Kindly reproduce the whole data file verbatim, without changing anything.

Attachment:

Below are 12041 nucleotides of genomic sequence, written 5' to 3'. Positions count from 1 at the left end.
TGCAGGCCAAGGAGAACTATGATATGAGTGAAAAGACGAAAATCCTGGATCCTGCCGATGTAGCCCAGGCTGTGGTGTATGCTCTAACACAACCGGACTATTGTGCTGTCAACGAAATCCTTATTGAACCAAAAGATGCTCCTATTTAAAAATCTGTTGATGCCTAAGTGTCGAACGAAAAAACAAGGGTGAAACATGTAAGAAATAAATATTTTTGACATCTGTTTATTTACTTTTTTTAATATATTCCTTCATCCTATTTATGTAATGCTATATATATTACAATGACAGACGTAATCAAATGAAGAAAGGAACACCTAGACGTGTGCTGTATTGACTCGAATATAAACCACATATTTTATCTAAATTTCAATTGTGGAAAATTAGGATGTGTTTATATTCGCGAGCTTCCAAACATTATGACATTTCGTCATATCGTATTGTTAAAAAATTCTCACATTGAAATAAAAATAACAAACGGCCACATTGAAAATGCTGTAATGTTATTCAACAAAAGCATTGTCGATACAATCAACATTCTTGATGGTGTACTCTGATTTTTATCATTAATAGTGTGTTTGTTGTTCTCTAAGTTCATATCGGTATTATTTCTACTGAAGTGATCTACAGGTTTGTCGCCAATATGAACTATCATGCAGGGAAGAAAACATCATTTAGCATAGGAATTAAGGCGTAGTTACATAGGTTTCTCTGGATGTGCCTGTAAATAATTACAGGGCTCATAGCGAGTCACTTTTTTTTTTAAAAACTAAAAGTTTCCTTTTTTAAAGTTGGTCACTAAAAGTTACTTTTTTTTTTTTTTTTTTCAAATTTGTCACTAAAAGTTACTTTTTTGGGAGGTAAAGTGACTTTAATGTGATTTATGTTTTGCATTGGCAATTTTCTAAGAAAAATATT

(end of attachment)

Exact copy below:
Below are 12041 nucleotides of genomic sequence, written 5' to 3'. Positions count from 1 at the left end.
TGCAGGCCAAGGAGAACTATGATATGAGTGAAAAGACGAAAATCCTGGATCCTGCCGATGTAGCCCAGGCTGTGGTGTATGCTCTAACACAACCGGACTATTGTGCTGTCAACGAAATCCTTATTGAACCAAAAGATGCTCCTATTTAAAAATCTGTTGATGCCTAAGTGTCGAACGAAAAAACAAGGGTGAAACATGTAAGAAATAAATATTTTTGACATCTGTTTATTTACTTTTTTTAATATATTCCTTCATCCTATTTATGTAATGCTATATATATTACAATGACAGACGTAATCAAATGAAGAAAGGAACACCTAGACGTGTGCTGTATTGACTCGAATATAAACCACATATTTTATCTAAATTTCAATTGTGGAAAATTAGGATGTGTTTATATTCGCGAGCTTCCAAACATTATGACATTTCGTCATATCGTATTGTTAAAAAATTCTCACATTGAAATAAAAATAACAAACGGCCACATTGAAAATGCTGTAATGTTATTCAACAAAAGCATTGTCGATACAATCAACATTCTTGATGGTGTACTCTGATTTTTATCATTAATAGTGTGTTTGTTGTTCTCTAAGTTCATATCGGTATTATTTCTACTGAAGTGATCTACAGGTTTGTCGCCAATATGAACTATCATGCAGGGAAGAAAACATCATTTAGCATAGGAATTAAGGCGTAGTTACATAGGTTTCTCTGGATGTGCCTGTAAATAATTACAGGGCTCATAGCGAGTCACTTTTTTTTTTAAAAACTAAAAGTTTCCTTTTTTAAAGTTGGTCACTAAAAGTTACTTTTTTTTTTTTTTTTTTCAAATTTGTCACTAAAAGTTACTTTTTTGGGAGGTAAAGTGACTTTAATGTGATTTATGTTTTGCATTGGCAATTTTCTAAGAAAAATATT